I have touched base with our sales director in the Midwest. He will follow up with you to give you a better sense of the issues, including the above, that we are involved with on behalf of industry. And, certainly I am available as well.

Hurray; another bread crumb! Processors council and materials supplier council, eh? Time to do more research!

After lunch that day, I got a call from the Midwestern sales director of the SPI. He was really cool, and although he wasn’t totally versed in sustainability issues, he listened to what I had to say and told me he would put me in touch with someone at SPI that would be more of a help to me and my inquiries.

Splendid.

Ironically, later that day, just as I was assembling my things to catch the train back to Chicago, I received the following email:

Dear Plastics Industry Professional,

On September 23, 2009, ASTM International’s D20.95 subcommittee on Recycled Plastics distributed a new draft subcommittee ballot on the resin identification codes to its membership. There are 18 new items being balloted as part of the draft, which will update the original system developed in 1988 by SPI. Members of the D20.95 subcommittee are eligible to vote on the draft until its closing date on October 23, 2009. SPI is strongly encouraging all members of D20.95 to review and vote on this ballot.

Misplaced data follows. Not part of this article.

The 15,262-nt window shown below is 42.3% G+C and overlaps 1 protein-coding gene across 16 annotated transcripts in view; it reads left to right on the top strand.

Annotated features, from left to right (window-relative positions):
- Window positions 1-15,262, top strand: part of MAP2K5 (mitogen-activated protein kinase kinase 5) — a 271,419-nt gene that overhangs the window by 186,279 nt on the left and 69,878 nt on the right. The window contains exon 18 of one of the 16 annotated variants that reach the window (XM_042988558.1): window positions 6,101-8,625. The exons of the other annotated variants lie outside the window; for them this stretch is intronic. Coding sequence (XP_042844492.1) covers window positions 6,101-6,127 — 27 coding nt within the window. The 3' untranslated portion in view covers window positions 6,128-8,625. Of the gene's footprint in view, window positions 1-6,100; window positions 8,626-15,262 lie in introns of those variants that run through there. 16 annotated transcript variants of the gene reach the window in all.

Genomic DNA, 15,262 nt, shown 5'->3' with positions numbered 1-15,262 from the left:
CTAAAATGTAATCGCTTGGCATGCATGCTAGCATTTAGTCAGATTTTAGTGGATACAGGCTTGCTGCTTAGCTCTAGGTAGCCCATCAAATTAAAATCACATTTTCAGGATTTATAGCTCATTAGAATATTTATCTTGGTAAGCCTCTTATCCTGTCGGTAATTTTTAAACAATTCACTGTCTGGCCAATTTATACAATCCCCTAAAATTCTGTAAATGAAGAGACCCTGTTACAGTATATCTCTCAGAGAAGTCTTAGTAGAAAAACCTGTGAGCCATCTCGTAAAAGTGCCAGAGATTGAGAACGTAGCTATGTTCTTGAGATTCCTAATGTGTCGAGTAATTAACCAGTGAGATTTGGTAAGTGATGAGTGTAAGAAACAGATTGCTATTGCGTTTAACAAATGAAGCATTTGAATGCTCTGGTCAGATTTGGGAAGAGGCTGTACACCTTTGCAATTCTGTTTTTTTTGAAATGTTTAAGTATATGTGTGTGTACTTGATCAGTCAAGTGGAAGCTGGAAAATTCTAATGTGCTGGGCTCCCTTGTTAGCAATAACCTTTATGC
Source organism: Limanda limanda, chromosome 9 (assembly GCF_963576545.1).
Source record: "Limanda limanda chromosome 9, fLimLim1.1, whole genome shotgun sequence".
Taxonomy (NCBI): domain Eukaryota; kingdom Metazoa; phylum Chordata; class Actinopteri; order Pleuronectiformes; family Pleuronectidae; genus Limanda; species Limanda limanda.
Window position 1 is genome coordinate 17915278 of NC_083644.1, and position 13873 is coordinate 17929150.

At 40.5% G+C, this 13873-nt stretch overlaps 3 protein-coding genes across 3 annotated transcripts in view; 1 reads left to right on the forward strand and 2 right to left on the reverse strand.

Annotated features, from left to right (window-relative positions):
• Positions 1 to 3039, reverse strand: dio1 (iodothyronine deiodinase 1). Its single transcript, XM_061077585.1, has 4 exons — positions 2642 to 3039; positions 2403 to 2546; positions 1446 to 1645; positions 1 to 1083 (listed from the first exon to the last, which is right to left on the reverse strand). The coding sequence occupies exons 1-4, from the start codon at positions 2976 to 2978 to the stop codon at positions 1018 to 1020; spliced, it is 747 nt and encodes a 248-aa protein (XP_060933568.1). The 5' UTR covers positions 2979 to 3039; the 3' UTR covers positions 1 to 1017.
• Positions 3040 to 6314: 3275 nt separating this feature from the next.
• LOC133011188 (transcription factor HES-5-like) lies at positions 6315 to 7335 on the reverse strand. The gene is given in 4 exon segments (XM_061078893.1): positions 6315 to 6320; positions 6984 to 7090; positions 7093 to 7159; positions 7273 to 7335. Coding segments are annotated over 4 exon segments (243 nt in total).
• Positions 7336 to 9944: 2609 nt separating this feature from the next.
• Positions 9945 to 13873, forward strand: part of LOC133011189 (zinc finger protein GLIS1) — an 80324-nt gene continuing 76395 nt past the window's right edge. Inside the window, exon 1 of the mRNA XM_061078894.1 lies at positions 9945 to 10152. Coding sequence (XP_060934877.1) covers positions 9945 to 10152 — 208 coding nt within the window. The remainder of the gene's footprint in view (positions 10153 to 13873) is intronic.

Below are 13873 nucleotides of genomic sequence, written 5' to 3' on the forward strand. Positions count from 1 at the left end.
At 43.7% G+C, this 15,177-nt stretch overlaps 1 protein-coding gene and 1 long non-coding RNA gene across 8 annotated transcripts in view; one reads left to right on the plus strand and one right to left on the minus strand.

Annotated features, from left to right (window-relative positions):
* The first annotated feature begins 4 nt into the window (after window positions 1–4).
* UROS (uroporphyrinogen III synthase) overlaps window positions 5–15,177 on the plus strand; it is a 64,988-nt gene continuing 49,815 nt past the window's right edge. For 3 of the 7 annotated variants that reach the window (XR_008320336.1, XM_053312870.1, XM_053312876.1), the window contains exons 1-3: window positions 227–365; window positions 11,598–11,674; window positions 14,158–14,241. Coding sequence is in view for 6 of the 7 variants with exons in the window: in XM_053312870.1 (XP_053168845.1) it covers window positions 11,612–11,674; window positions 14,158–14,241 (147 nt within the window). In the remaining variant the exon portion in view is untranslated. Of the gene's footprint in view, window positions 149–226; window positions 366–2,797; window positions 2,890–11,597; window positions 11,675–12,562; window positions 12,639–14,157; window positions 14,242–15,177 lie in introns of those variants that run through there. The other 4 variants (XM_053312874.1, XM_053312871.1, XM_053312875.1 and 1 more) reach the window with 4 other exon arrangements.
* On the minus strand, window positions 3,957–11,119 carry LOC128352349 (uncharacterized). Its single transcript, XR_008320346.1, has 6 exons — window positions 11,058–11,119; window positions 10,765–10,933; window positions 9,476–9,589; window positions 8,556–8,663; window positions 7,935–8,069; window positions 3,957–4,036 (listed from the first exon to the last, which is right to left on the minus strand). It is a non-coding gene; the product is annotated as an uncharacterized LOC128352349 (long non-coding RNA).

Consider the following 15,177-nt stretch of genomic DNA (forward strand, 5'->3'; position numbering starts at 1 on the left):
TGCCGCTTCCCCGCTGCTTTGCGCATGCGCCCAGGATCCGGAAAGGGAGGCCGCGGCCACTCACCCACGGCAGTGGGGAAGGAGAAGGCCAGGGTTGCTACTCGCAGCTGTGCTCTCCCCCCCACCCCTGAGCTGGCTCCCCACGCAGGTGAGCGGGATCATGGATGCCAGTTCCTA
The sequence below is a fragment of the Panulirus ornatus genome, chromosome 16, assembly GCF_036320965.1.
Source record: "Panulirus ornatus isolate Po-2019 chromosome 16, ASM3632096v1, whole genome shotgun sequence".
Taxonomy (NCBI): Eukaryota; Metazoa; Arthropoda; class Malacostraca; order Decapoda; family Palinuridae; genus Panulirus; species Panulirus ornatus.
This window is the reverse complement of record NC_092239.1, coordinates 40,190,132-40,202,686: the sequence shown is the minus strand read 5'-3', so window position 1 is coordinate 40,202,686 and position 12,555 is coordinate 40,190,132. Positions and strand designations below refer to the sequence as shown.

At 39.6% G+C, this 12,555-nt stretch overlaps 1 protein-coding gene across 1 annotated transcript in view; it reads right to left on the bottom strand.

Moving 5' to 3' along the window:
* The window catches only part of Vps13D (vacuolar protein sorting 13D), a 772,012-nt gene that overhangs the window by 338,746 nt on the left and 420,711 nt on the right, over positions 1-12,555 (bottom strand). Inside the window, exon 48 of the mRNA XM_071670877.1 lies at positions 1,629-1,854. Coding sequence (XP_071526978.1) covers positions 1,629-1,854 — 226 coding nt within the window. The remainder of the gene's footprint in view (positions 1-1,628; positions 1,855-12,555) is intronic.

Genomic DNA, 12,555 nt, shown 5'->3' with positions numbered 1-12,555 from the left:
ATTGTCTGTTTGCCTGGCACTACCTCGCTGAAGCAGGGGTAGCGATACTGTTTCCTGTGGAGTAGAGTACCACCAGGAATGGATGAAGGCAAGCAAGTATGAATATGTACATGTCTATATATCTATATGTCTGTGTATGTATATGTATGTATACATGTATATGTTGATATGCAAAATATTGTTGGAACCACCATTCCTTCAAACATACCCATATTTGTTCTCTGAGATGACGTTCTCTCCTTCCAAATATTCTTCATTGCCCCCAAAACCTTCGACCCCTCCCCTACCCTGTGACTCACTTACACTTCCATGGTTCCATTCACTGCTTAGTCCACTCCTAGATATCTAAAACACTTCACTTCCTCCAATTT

Huh…so the SPI is reconsidering the resin ID numbers; that’s great! Although the language of this email is a little ambiguous, at least they are being proactive about these issues. I wonder how I get involved…

Just before I walked out the door, I sent the sales director of the SPI this follow-up email:

Hey, 

 I just wanted to send you a quick email to follow up with our phone conversation today. First, thank you for taking the time to talk with me about my concerns regarding the plastic packaging industry. As per our conversation, I was wondering if there were any contacts at your association who would like to have a dialogue with me about issues pertaining to sustainability and the plastic packaging industry. Aside from the millennial campaign and discussions about adding to the SPI resin identification number family, what else is SPI doing to confront the challenges facing our industry? How is SPI working to save the reputation of the plastic industry? What kind of initiatives is SPI taking to increase the sustainability profile of plastics? Is SPI considering different material recovery technologies or recycling programs?

As per our conversation, I have spent a considerable amount of time researching issues pertaining to plastic and sustainability. If there is anyone I could talk with, or would appreciate talking to me at SPI or one of its sister organizations, please let me know.  

Thanks!

Chandler

Tune in tomorrow for more recycling in America tidbits; good times!